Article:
Saying sorry

I can be very rude. Sometimes I just want to be in my own space. Earphones in, music playing and I’m typing away, reading or watching YouTube videos. To anyone who talks to me, I’m sorry, but I’m going to pretend you’re not there. I’ll show you, with no reservations, that I’m busy by not paying attention to you. Can’t you see that I’m not listening? That I’m currently not in the mood? Come back later. My grandmother and aunt insist on talking to me even when I don’t answer, and it really annoys me.

I always feel bad afterwards, though I mostly do nothing about it. Then one day, I really thought about the fact that I frequently choose to do my own things rather than listen to what people have to say (especially when they’re people I love and people who won’t be there forever), and I apologized to my grandmother for ignoring her. I’m sorry, please forgive me. Being rude meant more to me than it did to her, but the apology made me feel better. This brings me to the thought that apologies are often for the person who did wrong. To the person you’ve wronged, the apology doesn’t change what’s already been done. It’s a word, the aftermath, a confession, an outlet for guilt. It’s for you to know that I’m hurt by what I did, and that I’m not all bad. Please take me back.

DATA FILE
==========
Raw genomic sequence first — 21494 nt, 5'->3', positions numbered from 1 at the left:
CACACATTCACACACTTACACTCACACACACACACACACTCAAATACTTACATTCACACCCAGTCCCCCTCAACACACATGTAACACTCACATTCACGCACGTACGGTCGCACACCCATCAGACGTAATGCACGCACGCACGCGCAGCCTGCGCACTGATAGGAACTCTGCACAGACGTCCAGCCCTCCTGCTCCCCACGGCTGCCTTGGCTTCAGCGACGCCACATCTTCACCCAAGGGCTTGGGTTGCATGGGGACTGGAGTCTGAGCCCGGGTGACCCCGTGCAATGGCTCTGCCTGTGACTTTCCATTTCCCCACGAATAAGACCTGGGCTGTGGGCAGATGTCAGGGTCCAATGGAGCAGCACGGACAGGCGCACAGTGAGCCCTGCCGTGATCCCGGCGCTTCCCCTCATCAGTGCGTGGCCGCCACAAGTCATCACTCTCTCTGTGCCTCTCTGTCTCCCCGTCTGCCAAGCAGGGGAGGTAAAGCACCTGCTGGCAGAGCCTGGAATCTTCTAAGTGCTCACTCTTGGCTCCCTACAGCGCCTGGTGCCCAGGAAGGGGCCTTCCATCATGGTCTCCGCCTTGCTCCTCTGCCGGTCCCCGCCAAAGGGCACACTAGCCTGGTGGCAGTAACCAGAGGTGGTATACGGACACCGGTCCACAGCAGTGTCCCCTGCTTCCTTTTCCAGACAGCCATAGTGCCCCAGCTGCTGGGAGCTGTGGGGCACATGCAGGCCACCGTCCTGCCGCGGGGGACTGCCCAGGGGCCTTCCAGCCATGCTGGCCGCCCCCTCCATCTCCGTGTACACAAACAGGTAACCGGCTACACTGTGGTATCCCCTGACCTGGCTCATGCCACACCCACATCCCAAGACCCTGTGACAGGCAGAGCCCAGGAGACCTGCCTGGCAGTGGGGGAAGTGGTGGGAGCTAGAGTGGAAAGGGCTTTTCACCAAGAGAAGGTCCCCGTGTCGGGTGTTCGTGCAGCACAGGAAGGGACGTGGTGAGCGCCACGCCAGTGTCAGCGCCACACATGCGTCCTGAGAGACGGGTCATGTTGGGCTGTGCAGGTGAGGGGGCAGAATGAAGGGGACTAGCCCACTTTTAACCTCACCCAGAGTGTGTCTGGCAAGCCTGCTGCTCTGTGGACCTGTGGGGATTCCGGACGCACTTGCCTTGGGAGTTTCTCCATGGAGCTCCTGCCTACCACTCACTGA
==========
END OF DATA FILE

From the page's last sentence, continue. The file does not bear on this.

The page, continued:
Also, for some reason, it’s so much easier to say ‘I love you’ and ‘I’m sorry’ to my grandmother. I have trouble saying both to the rest of my family, no matter how profoundly they are felt inside.


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